BUNT et al. v. SIERRA BUTTE GOLD MIN. Co., Limited.

138 U.S. 483 (11 S.Ct. 464, 34 L.Ed. 1031)

BUNT et al. v. SIERRA BUTTE GOLD MIN. Co., Limited.

Decided: March 2, 1891

S. F. Leib, for plaintiffs in error.

Thos. B. Bsho p and W. W. Morrow, for defendant in error.

GRAY, J.

This was an action brought against a corporation of Great Britain by the widow and daughter of William J. Bunt, Citizens of California, to recover damages, under section 377 of the California Code Civil Proc., for his death by the defendant's negligence while a workman in its mine. The answer alleged, among other things, that his death was caused by his own negligence, and not by any negligence on the part of the defendant. At the trial, the only witnesses called by the plaintiffs (except in proof of their relationship to the deceased, and of his death) were the superin tendent of the mine and a fellow-workman of the deceased, whose testimony tended to prove the following facts: While Bunt and three others, all four experienced miners, were in a tunnel in the rock of the defendant's mine, 3,500 feet from its mouth, the superintendent came in, and discovered, by looking at the roof of the tunnel, and by sounding it with a pick, that it had been shattered by blasting further in; and told the men to prop it up with timbers from that point to the end. There was already a post of timber at that point, which had been put there only to hold the 'spiling.' or pieces of wood extending along the sides of the tunnel to keep back the 'gouge or selvage of the vein clay and slimy stuff.' The superintendent told the men that they had better put a post by the side of this one; but, on one of the men suggesting that this should be taken out and another put in its place, left it optional with them to do so or not, saying: 'If you think proper, you can take out that post. But be careful of the roof. Don't let it fall down on you. And be careful of the spiling.' Bunt and the other workmen decided that it would be safe to take out the post and did so, intending to go outside to get other timber. After the removal of the post, Bunt sat down to rest under the shattered roof, and part of the rock fell upon and mortally injured him. At the close of the plaintiff's evidence, the defendant moved the court to direct a verdict for the defendant, because the evidence would not warrant a verdict for the plaintiffs. The circuit court granted the motion, and the plaintiffs excepted to the direction, and sued out this writ of error.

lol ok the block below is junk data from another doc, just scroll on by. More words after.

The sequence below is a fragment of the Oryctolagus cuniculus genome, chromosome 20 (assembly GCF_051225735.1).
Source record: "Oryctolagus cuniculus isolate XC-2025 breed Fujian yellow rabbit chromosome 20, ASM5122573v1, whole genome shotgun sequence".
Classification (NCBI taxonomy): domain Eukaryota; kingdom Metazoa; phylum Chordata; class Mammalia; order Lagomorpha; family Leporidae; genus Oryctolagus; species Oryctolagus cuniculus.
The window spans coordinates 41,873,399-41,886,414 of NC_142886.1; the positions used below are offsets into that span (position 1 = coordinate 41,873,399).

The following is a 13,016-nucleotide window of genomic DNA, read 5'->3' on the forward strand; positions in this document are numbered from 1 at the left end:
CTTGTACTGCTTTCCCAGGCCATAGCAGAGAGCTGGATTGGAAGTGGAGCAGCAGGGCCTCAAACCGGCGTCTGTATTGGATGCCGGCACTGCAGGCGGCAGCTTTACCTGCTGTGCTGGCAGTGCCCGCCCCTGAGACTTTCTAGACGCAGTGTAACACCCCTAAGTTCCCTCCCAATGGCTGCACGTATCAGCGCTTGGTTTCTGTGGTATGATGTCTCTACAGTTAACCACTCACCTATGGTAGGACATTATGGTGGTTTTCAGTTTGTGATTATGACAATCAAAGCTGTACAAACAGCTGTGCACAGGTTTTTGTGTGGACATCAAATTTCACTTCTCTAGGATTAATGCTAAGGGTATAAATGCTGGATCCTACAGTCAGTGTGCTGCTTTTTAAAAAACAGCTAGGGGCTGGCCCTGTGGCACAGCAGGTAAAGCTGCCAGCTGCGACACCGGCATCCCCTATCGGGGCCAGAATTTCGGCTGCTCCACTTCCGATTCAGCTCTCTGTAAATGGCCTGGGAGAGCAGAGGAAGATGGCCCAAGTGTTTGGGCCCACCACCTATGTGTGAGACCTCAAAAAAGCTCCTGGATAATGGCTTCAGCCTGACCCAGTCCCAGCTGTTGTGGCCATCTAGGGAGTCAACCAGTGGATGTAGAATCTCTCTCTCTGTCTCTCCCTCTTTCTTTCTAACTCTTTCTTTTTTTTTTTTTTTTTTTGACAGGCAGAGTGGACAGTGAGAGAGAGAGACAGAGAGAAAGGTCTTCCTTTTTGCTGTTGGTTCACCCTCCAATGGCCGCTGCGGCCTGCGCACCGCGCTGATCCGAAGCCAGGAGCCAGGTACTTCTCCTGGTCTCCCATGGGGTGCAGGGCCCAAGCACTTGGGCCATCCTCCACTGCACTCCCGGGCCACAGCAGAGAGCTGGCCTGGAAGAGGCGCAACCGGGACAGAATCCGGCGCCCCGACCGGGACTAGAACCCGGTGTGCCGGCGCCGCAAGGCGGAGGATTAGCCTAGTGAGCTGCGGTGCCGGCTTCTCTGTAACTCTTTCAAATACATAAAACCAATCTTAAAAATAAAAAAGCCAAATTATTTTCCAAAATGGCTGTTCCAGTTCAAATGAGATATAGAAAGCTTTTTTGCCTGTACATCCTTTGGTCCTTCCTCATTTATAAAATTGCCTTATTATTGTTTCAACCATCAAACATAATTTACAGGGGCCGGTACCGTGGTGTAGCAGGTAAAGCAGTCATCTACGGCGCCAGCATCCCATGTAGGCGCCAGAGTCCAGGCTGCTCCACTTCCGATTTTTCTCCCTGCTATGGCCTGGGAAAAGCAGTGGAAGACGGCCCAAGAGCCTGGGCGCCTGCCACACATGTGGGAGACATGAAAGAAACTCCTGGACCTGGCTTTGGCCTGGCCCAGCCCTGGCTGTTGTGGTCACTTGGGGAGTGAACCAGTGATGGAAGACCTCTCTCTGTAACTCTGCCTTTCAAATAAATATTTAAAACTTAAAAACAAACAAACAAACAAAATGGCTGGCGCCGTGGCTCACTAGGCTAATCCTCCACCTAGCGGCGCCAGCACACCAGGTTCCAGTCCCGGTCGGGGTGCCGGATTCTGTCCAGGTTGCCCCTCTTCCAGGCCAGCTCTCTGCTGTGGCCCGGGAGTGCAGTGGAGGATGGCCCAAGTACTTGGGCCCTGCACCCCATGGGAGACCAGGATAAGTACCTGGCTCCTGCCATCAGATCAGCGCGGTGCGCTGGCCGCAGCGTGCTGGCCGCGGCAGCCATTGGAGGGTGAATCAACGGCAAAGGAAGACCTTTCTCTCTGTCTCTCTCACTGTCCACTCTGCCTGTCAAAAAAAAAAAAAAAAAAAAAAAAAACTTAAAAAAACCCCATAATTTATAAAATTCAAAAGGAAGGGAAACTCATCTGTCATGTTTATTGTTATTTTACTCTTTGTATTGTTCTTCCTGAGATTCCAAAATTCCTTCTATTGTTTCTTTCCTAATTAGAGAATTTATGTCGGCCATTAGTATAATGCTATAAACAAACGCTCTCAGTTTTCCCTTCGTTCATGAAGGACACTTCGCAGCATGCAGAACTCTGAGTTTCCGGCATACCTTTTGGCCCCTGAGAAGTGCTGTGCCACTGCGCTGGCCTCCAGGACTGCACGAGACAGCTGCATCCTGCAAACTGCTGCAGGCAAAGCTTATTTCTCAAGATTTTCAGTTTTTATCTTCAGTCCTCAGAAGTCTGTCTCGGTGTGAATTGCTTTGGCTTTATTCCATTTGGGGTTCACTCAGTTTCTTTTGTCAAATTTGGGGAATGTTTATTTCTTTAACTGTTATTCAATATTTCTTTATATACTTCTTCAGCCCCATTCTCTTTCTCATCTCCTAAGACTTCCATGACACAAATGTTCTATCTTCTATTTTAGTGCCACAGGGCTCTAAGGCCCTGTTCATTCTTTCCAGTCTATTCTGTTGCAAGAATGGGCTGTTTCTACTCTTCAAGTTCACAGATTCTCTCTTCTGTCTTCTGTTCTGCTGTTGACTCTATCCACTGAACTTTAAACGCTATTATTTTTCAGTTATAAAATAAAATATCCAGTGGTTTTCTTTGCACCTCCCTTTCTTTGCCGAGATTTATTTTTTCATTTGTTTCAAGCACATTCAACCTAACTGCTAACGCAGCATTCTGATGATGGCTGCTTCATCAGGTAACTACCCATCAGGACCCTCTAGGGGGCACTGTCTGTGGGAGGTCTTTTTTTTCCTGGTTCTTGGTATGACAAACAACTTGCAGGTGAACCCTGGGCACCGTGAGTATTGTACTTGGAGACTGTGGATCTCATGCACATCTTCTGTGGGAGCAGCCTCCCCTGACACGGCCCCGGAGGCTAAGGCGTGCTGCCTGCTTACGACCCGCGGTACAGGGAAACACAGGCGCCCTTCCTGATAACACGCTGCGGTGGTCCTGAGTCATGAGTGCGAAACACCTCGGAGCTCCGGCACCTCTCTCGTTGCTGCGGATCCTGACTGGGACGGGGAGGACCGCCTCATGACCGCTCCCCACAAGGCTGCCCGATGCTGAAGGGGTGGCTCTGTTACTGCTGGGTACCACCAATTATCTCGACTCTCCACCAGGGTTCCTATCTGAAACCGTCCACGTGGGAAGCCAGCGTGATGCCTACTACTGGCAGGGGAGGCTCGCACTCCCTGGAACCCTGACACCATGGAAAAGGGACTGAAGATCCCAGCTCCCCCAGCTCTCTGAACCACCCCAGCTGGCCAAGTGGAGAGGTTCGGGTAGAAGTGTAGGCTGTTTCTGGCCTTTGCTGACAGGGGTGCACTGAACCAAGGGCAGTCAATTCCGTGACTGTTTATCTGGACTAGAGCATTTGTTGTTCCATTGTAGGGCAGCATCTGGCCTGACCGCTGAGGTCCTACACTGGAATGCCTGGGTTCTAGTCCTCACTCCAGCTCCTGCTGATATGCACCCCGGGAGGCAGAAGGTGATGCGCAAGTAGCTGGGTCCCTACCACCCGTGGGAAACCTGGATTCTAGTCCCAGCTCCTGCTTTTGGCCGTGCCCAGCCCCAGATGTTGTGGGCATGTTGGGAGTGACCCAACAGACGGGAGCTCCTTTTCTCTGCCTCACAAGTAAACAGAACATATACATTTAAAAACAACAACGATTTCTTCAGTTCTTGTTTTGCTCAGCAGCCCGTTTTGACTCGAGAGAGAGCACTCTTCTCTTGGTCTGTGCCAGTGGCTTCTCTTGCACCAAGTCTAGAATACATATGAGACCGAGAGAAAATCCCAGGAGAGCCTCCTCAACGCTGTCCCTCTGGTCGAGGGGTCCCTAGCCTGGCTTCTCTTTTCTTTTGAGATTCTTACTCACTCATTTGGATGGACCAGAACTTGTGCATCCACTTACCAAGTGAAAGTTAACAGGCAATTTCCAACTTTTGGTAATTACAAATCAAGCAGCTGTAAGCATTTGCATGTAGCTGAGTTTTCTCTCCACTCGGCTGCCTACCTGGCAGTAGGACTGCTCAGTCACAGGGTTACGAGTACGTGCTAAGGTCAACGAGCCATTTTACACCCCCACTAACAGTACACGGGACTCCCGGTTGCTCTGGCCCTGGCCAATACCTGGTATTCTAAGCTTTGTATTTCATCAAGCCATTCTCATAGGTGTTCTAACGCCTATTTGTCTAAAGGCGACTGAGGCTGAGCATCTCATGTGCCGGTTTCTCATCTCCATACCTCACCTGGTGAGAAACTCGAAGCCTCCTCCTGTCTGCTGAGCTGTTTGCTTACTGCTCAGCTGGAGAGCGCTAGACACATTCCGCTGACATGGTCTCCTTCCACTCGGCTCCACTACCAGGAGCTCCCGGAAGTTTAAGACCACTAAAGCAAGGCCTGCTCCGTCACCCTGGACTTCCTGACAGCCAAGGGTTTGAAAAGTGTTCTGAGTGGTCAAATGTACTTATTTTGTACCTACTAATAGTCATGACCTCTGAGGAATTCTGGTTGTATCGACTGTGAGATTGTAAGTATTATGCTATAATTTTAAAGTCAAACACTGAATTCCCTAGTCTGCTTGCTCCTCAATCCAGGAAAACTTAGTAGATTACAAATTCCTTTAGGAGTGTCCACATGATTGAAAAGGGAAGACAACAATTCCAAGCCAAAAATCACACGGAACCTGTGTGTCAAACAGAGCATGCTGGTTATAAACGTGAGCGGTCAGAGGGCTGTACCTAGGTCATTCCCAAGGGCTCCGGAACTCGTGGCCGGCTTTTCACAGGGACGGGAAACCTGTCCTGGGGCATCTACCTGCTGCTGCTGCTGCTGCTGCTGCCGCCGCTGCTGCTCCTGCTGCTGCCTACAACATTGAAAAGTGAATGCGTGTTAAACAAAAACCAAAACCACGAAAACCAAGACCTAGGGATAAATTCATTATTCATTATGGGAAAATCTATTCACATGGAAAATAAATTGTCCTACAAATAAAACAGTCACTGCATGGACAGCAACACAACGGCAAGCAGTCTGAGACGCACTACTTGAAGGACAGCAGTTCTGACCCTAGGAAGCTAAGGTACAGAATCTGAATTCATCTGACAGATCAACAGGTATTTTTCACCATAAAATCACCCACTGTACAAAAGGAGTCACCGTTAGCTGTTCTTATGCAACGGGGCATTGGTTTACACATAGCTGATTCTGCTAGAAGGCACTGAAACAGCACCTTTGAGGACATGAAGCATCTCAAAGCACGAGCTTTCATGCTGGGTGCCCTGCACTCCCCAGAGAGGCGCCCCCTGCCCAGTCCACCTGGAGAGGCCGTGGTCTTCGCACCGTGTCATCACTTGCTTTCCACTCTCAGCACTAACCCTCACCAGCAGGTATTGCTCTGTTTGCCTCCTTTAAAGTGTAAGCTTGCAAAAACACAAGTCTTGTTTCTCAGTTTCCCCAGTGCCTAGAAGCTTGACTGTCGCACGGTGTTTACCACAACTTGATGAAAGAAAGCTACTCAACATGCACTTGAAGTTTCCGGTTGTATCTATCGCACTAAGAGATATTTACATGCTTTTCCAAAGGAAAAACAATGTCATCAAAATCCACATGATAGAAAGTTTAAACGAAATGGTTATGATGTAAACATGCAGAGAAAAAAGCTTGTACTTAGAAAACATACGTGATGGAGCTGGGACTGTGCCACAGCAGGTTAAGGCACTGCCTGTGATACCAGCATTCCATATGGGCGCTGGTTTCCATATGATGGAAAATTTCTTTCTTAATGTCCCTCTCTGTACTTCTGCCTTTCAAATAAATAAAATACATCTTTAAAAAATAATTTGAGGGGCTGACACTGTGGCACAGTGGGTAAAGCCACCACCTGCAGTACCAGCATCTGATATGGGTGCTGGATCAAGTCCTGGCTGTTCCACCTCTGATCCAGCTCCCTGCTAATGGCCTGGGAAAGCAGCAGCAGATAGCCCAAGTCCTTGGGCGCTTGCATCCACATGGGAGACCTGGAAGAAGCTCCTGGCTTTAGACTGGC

The reasons stated in the opinion of the court below, reported in 11 Sawy. 178, 24 Fed. Rep. 847, are conclusive. Bunt participated in taking out the post, with full knowledge of the danger; and after the post had been removed, and before another had been put in its place, sat down under the shattered roof. Recklessness could hardly go further. The evidence would warrant no other conclusion than that he took the risks of the work in which he was employed, and that his negligence in the course of that work was the direct cause of his death. The court therefore rightly directed a verdict for the defendant. Randall v. Railroad Co., 109 U. S. 478, 3 Sup. Ct. Rep. 322; Schofield v. Railway Co., 114 U. S. 615, 5 Sup. Ct. Rep. 1125; Gunther v. Insurance Co., 134 U. S. 110, 10 Sup. Ct. Rep. 448. The suggestion that because the only witnesses of the accident, and whom the plaintiffs were therefore compelled to call, were in the defendant's employ, and might be prejudiced in its favor, the question how far they were so biased should have been submitted to the jury, is of no weight. Theirs being the only testimony on the point, disbelief of their testimony could not supply a want of proof. Judgment affirmed.

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